Impressions of Timothy Donnelly’s The Cloud Corporation

(spoiler alert: Donnelly is a fantastic poet)

First off, I’d like to take a moment to pat myself on the back, firmly but gently for making it through the quarter and having stuck to this whole reading a book a week deal. While for some this may have posed no challenge, it was a huge turnaround from the months prior to starting grad school wherein I’d only make it through a book every month thanks to a mess of distractions that were rarely enjoyable (Facebook, Wikipedia, binging on 90’s Nick cartoons on Netflix. Fine, that last one always is fun to do). I’m also really pleased by how much I enjoyed the majority of the books I read although as I’ve pointed out recently, the majority of the authors were American white men, which for whatever reason fills me with something akin to dread.

Now a brief confession before I get to the part you’re all here for- the intricate descriptions of another writer’s work and the impression it left on me. I only realized today that I have never read an entire book of contemporary poetry by a single author. I’ll even throw in another confession here just because I cannot lie to you, intrepid reader, I decided to read this poetry book because of all the unread books in my apartment this was the shortest and therefore the teeny math part of my brain stated that we’d be able to get through it despite the call of Thanksgiving turkeys and final papers. Before you blast me for this assumption though, allow me the chance to defend myself.

I believe it’s really, insanely I’d say if I were prone to even more hyperbolic language, difficult to write good poetry. My first forays into writing were poems that I wrote as a teenager because I wanted to express my feelings, but didn’t want to invest much time into doing things like coming up with a plot or characters. Now I can confidently say that those poems were shit, and it’s not only a result of me being a very sentimental chap who can’t talk about feelings without saying the word feelings. The major reason is that since I didn’t have characters or a plot, assessing a poem’s completeness came down to whether or not things were grammatically correct or that there was some sense in the metaphorical language. When I got to UH and met poet poets, I was glad that I had moved to writing fiction because they seemed to operate on a different plane altogether in their crafting process. Somehow though, my appreciation for the difficulty in writing poetry did not transfer itself to an appreciation for the difficulty in reading poetry.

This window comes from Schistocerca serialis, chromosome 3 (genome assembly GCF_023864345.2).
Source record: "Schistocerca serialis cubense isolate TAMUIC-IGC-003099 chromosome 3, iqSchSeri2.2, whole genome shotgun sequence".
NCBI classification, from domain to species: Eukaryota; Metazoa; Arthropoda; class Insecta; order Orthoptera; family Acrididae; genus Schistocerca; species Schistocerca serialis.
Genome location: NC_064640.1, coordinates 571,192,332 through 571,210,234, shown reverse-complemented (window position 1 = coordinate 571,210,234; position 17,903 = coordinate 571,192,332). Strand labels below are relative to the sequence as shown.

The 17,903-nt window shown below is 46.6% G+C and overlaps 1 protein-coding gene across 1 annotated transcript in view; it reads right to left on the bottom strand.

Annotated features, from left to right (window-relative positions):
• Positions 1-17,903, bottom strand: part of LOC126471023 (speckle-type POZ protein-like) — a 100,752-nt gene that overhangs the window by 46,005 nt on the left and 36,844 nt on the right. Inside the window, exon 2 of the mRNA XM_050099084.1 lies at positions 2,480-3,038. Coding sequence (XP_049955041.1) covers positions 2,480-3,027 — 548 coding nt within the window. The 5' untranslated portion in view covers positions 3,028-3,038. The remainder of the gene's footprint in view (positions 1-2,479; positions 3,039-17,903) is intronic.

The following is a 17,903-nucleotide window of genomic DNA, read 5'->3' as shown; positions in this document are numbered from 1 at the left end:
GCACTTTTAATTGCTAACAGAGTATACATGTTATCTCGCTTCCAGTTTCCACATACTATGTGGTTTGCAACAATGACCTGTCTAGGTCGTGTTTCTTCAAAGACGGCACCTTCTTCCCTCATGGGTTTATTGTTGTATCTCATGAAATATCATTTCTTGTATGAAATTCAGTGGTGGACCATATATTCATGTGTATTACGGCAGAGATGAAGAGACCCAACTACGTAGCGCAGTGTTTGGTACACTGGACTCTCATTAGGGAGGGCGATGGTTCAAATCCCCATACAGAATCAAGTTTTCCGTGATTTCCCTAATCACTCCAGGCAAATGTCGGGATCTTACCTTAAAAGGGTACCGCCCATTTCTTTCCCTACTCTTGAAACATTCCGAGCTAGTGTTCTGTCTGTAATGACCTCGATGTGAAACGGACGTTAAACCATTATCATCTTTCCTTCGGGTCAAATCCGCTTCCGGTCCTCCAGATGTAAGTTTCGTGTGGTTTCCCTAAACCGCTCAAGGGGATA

So before I go on too long without discussing Donnelly’s book, let me first say that I failed as a reader. As I had mentioned a few weeks back when reading Stuart Dybek’s similarly intricate writing, somehow I was not able to give these poems the attention they deserved. My mind drifted to potential Christmas presents, final papers, grading, and my disdain for Greyhound buses with alarming frequency. After reading a stanza, I’d go back and read it again once I realized I had not taken in a single line. In addition to my own mental distractions, I had lagged on reading until Saturday on my return trip from Seattle. Because of that I had the task of reading almost 150 pages of poetry before the end of today’s workday.

Through a late-night reading session last night and ignoring a final paper earlier today, I succeeded, but often after reading one of Donnelly’s poem the only feeling I was left with was the guilt of having no clue about what I had just read. And it wasn’t lack of clarity on his part or uninteresting or sensually unprovocative writing. I was just reading these poems way too fast, treating the text like prose and looking for characters or narrative arcs that could push me through for the next couple lines. Not surprisingly the poems that did manage to make an impression were often shorter (such as “Montezuma to his Magicians” and “Dream of the Overlooked”) and written from the POV of a very specific person or archetype. However, I did remain captive during the entirety of the awesome “Globus Hyestericus” that you should check out over at Paris Review.

I had originally planned to give this book to a poet friend who I thought would enjoy Donnelly’s work, but I intend to give it another slower read in a few months’ time. Donnelly’s poems deserve better than what I gave them.

Read this book if you have read poetry books before. Read this book if you want to learn how to read poetry books. Read this book if you like visually engaging books.


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